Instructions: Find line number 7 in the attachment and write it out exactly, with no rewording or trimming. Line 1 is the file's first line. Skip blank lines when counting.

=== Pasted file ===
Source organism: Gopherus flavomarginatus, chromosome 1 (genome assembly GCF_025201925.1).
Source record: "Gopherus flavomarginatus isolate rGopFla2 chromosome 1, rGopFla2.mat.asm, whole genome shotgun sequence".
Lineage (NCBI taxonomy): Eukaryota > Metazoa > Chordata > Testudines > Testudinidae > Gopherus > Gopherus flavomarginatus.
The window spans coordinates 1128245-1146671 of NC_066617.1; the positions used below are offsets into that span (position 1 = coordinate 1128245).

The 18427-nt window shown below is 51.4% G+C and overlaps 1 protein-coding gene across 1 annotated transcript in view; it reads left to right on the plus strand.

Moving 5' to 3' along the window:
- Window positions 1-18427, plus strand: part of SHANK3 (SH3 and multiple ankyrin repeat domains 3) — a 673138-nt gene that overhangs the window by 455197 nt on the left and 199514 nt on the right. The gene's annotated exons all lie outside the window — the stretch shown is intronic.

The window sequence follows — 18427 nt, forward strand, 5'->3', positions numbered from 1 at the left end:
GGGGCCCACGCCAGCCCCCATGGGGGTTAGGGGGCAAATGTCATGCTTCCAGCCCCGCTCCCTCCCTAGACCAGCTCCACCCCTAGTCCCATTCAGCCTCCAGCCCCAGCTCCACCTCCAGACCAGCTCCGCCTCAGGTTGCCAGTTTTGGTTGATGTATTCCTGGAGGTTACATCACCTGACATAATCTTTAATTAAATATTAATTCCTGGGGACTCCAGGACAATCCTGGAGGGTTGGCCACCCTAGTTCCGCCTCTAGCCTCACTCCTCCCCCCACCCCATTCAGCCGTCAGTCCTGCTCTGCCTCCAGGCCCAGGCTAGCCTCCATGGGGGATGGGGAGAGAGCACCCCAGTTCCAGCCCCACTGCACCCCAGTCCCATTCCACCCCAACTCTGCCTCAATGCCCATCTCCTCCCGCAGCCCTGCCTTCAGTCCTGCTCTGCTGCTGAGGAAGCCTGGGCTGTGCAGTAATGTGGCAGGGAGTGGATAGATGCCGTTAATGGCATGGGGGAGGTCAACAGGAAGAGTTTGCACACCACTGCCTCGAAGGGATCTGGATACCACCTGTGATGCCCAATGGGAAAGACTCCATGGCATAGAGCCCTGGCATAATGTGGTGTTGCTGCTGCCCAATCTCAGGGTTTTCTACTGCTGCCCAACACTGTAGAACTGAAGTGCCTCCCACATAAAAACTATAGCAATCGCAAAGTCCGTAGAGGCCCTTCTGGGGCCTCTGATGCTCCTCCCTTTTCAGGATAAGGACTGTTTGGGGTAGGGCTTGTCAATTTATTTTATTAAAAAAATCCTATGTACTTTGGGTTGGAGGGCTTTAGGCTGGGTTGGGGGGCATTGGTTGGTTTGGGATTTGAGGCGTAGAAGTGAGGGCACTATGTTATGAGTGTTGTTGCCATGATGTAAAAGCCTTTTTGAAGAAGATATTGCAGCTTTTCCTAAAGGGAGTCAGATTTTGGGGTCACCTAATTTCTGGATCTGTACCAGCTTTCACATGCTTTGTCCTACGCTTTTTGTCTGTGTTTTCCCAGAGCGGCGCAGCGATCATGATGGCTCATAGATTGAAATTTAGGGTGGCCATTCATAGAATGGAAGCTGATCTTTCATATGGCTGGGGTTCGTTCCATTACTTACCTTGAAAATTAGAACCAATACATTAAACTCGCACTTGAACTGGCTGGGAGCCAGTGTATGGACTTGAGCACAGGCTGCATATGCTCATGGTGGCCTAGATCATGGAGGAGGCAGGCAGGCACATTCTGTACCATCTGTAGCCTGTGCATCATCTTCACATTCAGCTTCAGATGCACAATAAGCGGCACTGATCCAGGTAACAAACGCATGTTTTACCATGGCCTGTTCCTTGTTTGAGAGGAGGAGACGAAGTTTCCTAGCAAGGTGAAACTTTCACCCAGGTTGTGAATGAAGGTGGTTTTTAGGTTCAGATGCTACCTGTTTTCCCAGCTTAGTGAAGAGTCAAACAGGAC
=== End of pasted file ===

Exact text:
- Window positions 1-18427, plus strand: part of SHANK3 (SH3 and multiple ankyrin repeat domains 3) — a 673138-nt gene that overhangs the window by 455197 nt on the left and 199514 nt on the right. The gene's annotated exons all lie outside the window — the stretch shown is intronic.